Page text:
Cutter Cheerful 1806 Build Log

Uwek

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Many thanks for views and likes. Struggling with margin planks. These hook scarf joints are cheeky little bastards.
"bastards" - Oh YES - but when they are done- these details are looking great
BTW: Until now, nobody was able to tell me, if these kind of joints were used for the deck or waterway-planking, or not? - But looking very good
 

Gennaro

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"bastards" - Oh YES - but when they are done- these details are looking great
BTW: Until now, nobody was able to tell me, if these kind of joints were used for the deck or waterway-planking, or not? - But looking very good
Uwe,
According to David Antscherl (Swan class sloop, V2) who quotes Steel (Naval Architecture, Folio XXXV), waterway's dimensions are 10" by 4" thick. It is bearded back by 3/8" under the spirketting and bevels down to 3" on its inboard edges. So waterway and margin plank are cut out as single piece of timber and hence hook scarf joint was cut to a single plank. I tried to replicate this on my last model (Oliver Cromwell) by, listen to this, free-hand milling. Never again. On the other hand, Peter Goodwin, in his book on cutter Alert, shows in cross section separation between waterway and margin plank. Who would ever know for sure? Thanks for the views and likes.
 

Maarten

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The scarph looks great but you would expect the scraph of the waterway to be in the height of the plank instead of the width. If the scraph is in the height of the waterway plank, countersunk and bolted on top of a deckbeam it contributes to the strength of the hull. With a scraph in the height of the plank on top you see only a but joined.
 

Gennaro

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The scarph looks great but you would expect the scraph of the waterway to be in the height of the plank instead of the width. If the scraph is in the height of the waterway plank, countersunk and bolted on top of a deckbeam it contributes to the strength of the hull. With a scraph in the height of the plank on top you see only a but joined.
You're absolutely right. Last time I cut them I did them right - this time I screwed up. Oh well...

IMG_0056.JPG
 

Gennaro

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Thanks for the likes. Much appreciated. I recently purchased these rigging hooks (3 mm) from ZHL store at Aliexpress. Superior quality to anything I've seen so far. They are so tiny, so how on earth am I going to rig carronades with them? I guess, microscope is next on the list.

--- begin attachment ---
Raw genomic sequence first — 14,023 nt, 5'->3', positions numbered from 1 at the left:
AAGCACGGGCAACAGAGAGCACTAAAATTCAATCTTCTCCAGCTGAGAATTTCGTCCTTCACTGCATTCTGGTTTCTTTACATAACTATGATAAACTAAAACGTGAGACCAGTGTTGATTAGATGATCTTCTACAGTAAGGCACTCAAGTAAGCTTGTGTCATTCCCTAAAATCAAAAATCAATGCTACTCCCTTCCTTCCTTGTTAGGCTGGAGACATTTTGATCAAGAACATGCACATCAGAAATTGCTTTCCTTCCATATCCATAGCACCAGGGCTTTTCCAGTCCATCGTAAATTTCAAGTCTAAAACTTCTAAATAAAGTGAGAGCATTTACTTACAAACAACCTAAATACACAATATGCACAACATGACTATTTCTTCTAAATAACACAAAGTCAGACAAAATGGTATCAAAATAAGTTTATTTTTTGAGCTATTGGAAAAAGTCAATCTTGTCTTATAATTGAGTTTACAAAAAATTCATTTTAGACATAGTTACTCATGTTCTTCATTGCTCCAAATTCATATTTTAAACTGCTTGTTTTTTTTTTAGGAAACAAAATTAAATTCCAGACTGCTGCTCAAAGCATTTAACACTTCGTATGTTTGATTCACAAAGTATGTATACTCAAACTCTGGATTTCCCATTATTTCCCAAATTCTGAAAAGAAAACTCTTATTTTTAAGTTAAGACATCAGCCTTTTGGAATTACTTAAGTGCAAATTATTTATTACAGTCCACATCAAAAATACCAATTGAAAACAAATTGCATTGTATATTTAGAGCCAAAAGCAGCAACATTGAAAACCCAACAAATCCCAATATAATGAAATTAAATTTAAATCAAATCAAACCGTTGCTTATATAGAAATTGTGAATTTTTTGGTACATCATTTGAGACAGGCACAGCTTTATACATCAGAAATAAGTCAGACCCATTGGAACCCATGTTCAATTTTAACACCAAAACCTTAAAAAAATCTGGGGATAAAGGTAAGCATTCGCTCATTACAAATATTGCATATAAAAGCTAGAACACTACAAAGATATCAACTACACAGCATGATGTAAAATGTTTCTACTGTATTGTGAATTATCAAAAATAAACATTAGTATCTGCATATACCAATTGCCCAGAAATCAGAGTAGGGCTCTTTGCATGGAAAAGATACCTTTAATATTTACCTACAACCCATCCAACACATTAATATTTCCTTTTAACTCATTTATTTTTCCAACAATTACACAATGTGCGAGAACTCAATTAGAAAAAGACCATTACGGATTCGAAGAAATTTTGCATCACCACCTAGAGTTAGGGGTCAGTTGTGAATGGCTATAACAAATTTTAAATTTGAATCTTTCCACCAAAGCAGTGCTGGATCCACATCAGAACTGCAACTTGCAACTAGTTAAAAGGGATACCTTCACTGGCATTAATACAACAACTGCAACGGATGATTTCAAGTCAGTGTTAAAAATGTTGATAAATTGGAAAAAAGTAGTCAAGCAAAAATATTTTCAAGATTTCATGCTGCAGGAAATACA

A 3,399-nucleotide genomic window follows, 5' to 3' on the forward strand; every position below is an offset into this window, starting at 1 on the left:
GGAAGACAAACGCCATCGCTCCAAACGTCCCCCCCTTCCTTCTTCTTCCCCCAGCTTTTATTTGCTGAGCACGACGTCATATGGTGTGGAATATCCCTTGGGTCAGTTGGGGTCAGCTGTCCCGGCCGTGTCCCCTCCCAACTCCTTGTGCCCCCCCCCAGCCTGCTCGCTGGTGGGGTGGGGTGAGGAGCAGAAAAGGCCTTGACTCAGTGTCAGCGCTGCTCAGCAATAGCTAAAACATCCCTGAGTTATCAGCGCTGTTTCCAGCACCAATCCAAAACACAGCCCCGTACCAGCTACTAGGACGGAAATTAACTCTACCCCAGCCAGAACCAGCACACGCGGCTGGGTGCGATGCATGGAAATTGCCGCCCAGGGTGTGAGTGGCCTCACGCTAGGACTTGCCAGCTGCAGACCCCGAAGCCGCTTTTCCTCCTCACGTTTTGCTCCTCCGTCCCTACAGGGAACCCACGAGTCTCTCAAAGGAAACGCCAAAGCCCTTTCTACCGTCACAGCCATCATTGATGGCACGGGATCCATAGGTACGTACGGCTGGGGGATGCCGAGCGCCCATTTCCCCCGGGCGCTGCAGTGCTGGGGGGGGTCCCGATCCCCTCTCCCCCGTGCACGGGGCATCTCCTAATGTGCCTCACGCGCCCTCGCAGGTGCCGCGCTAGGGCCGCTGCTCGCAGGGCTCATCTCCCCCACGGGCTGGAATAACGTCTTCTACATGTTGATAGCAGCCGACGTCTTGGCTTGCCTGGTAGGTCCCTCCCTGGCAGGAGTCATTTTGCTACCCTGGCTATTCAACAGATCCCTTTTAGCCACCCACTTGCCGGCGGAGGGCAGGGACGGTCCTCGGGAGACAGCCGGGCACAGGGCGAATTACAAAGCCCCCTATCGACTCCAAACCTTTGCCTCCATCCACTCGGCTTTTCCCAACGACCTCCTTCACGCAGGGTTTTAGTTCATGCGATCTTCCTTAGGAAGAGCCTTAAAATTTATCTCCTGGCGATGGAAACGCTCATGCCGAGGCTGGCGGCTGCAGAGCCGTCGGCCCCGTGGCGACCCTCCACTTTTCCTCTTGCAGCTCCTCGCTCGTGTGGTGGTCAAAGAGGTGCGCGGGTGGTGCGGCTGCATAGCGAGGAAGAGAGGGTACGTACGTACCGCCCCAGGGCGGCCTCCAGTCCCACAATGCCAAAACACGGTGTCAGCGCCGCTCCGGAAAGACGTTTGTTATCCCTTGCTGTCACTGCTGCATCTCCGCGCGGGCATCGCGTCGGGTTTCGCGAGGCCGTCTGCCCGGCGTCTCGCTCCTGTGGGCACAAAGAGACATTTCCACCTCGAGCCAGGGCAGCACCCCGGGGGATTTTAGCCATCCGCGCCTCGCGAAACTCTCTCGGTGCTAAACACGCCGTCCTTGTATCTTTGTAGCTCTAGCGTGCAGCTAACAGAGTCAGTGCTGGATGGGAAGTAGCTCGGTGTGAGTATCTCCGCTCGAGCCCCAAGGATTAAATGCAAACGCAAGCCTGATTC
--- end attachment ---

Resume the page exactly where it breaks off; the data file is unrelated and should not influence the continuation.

IMG_0063.JPG
 

Uwek

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Thanks for the likes. Much appreciated. I recently purchased these rigging hooks (3 mm) from ZHL store at Aliexpress. Superior quality to anything I've seen so far. They are so tiny, so how on earth am I going to rig carronades with them? I guess, microscope is next on the list.

View attachment 124335
They are really looking good - we need more of these photo etched parts in the different scales on the market, like hooks, gun port lid hinges, horseshoes etc....
 

Gennaro

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They are really looking good - we need more of these photo etched parts in the different scales on the market, like hooks, gun port lid hinges, horseshoes etc....
Agree with you 100%, but where? This was a pure luck.:)
 

Gennaro

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Small update. Finished planking the deck - not too pleased with it. While sanding/scraping almost all the pencil marks simulating caulking disappeared :( Plus,
there are some cracks. Any advice how to fix this, if it's fixable? Built bowsprit and associated bitts. Merry Christmas fellow modellers and all the best in New year!

IMG_0075.JPG

IMG_0076.JPG

IMG_0078.JPG
 

Jimsky

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Looking very good and accurate! Cracks can be repaired using wood filler, as for caulking simulation restore, one of the methods to try is to use very sharp needlepoint and move it between the adjacent plank edges to make a grove, then use a very sharp pencil to mark caulking again. NOTE: this has to be done with extreme caution as too much pressure and the wrong move can mark the planks. Please think twice!!! ;)
 

Gennaro

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Looking very good and accurate! Cracks can be repaired using wood filler, as for caulking simulation restore, one of the methods to try is to use very sharp needlepoint and move it between the adjacent plank edges to make a grove, then use a very sharp pencil to mark caulking again. NOTE: this has to be done with extreme caution as too much pressure and the wrong move can mark the planks. Please think twice!!! ;)
Thanks for the tip. That cross my mind, but makes me very nervous. I think I'll experiment on some scrap wood before I dig into the deck. I haven't apply any finish yet (intend to apply wipe on poly). Would that enhance seams between planks?
 
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